Arun Sudhaman 20 Jan 2017 // 3:45PM GMT
This year's Davos commentary should come, as ever, with a rather large caveat. Consensus views from the global economic elite that gather at the World Economic Forum are always wrong, according to Harvard professor and former IMF chief economist Kenneth Rogoff, a result of the stunning homogeneity and group-think that often typifies the event.
Check out all of our Davos coverage here.
How else to explain the utter incredulity that has greeted seismic political upheaval, going back as far as the global financial crisis of 2008, which set the stage for the Trump and Brexit shocks that ruptured 2016 and cast a bewildering pall over this year's Forum.
"We come to the mountain but the mountain’s crumbling under us," was how one CEO put it. Ultimately, that may be for the best. If nothing else, this year's Davos provided a sobering reminder of the yawning chasm between elite theory and everyday reality. Between pontificating about global solutions and actually listening to global views. Between rhetoric and action.
For communicators, of course, this should be nothing new. "Communicators live in the world of empathy," pointed out eBay chief communications officer Dan Tarman. The question is whether they can make that count, in a world where their CEOs — as Richard Edelman put it — are viewed as being "out of touch."
"This is the first time there is absolutely no consensus," said William F. Browder, a co-founder of Hermitage Capital Management who has been coming to Davos for 21 years. "Everyone is looking into the abyss."
Live from the abyss then, here are six communications themes from this year’s edition of the conference, drawn from the observations of several of the senior business leaders and communications executives in attendance. If anything, they highlight a simple premise — at a time of such dramatic upheaval, basic public relations principles, such as empathy, authentic behaviour and purpose, are more important than ever.
1. Thank you for listening
"How did CEOs miss this series of events? Entitled people have missed cues."
Richard Edelman got the party started in sobering fashion when he proclaimed the urgency of the situation: "We have to get back to a world where we are believed and trusted."
That the world had taken such an unexpected turn was a source of considerable disorientation at Davos, as the business elite struggled to get to grips with a populist backlash against their cherished ideals of globalisation and economic liberalism.
Communicators should already be keenly aware of the importance of listening. Yet it seems clear that business and political elites were woefully unprepared for the level of discontent with the Davos world order.
"One of the important lessons is that you have to listen to what people are telling you," says Burson-Marsteller CEO Don Baer. "Although, they are not always saying it to you in intentional and precise ways."
APCO chairman Margery Kraus points to Nik Gowing's leadership research as an important tool to help understand exactly how we got to this point, where CEOs failed to predict a series of events such as the global financial crisis, the rise of Trump and Brexit. "Entitled people have missed cues," she notes. "This has been brewing since 2008."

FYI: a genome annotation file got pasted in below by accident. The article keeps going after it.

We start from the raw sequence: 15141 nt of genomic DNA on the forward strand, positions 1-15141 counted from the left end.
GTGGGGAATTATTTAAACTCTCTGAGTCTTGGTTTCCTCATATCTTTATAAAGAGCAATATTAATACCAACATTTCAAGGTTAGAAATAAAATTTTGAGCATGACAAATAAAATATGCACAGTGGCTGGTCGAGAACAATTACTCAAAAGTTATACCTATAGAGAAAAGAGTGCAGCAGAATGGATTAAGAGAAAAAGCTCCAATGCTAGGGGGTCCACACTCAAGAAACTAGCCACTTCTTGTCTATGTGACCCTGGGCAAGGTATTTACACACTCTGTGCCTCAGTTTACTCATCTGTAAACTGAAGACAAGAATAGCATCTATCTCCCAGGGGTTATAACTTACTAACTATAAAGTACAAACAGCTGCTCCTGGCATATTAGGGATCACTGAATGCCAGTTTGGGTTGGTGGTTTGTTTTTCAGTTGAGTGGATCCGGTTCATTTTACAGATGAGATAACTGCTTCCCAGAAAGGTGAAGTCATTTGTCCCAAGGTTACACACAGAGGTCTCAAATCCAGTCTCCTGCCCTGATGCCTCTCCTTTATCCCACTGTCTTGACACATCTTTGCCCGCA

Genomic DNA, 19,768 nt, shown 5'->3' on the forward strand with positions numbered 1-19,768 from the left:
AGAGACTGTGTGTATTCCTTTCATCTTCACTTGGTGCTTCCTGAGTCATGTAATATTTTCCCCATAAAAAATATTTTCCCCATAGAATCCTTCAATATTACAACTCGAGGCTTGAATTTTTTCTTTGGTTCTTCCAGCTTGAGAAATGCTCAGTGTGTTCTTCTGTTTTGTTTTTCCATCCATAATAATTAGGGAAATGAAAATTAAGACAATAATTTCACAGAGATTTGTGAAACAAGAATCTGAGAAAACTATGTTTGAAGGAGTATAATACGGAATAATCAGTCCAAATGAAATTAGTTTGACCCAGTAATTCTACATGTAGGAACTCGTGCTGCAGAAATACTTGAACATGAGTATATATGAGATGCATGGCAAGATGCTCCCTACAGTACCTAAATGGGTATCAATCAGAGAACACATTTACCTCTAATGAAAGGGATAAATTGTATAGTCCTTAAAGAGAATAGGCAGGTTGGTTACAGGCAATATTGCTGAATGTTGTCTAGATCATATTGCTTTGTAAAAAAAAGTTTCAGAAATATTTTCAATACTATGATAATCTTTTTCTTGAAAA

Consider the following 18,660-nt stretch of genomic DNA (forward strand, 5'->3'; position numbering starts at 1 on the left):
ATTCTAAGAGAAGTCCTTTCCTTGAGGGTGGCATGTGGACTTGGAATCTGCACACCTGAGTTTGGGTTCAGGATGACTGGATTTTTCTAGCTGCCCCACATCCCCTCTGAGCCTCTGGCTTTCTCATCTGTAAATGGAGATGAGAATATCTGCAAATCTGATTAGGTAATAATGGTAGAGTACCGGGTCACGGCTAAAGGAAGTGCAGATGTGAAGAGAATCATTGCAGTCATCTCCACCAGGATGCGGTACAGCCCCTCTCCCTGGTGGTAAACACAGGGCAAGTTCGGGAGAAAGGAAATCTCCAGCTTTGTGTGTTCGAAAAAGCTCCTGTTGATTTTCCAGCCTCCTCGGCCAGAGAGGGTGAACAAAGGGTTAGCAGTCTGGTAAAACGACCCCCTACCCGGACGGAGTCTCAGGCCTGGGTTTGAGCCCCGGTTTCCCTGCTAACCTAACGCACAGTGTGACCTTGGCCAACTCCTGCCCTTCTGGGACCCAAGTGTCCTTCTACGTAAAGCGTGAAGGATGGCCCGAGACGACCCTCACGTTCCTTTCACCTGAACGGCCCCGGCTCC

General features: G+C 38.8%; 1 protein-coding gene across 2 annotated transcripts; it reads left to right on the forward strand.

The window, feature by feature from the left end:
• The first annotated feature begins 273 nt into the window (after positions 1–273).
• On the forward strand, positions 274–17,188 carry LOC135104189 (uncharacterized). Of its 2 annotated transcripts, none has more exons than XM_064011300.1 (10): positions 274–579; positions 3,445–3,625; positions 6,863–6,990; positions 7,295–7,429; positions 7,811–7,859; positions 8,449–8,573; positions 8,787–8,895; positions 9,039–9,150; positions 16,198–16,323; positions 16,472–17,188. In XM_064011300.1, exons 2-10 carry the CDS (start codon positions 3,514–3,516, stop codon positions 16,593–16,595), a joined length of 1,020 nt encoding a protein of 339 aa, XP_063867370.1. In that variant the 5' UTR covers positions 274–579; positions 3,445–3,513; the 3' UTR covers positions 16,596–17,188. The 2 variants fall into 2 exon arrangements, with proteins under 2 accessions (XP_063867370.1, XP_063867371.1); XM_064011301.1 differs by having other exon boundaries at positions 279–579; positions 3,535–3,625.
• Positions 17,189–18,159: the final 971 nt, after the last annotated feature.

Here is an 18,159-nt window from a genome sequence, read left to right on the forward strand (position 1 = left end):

"What [Gowing] discovered is that the very thing that got people to their positions prevented them from seeing things," she explains. "In other words, conformity, don’t rock the boat, getting along with the boards. Not that they were not leaders, but the tolerance for thinking that was outside the box, or too provocative. When in fact that’s what we needed and that’s we need."
It is an apt enough depiction of the group-think that pervades Davos and seeps into board-level corporate thinking across the globe. If that reverie is to be disturbed, communications and PR pros are better placed than most, given their responsibility to represent the outside world inside their companies.
"We as a business need to understand the sentiment about disaffection that have led us to a dramatically changed geopolitical landscape," says Tarman. "Communicators need to truly understand what people are feeling and why. I think to the extent that there is and was a disconnect between mass sentiment and opinion leaders — maybe it speaks to a fundamental lack of empathy."
That empathy, adds Baer, is likely to be unfamiliar terrain for many companies, requiring as it does an understanding of forces "that may not be in our immediate experience but are clearly happening when it comes to people’s fears, frustrations but also hopes and aspirations."
The World Economic Forum, argues TCS Europe CMO Abhinav Kumar, largely features "CEOs and heads of government talking about their intent and vision." If they pyramid of influence really has inverted, then perhaps WEF should attempt to reflect this.
"It would quite interesting to invert this and have many of them sit in the audience while we have more panels of children talking about their hopes for the future, laid off workers talking about their challenges integrating back in the workforce, refugees talking about the hardships of fleeing conflict zones or women (who are not already CEOs) about the challenges they face in terms of glass ceilings," says Kumar. "If this shift can made more pronounced in 2018, then Davos would also be well on its way of being an even more responsible and responsive forum itself."
2. The devil is in the detail
"Global leadership is not seen as about creating big news — it’s about the commitment to the little issues that affect everyday people."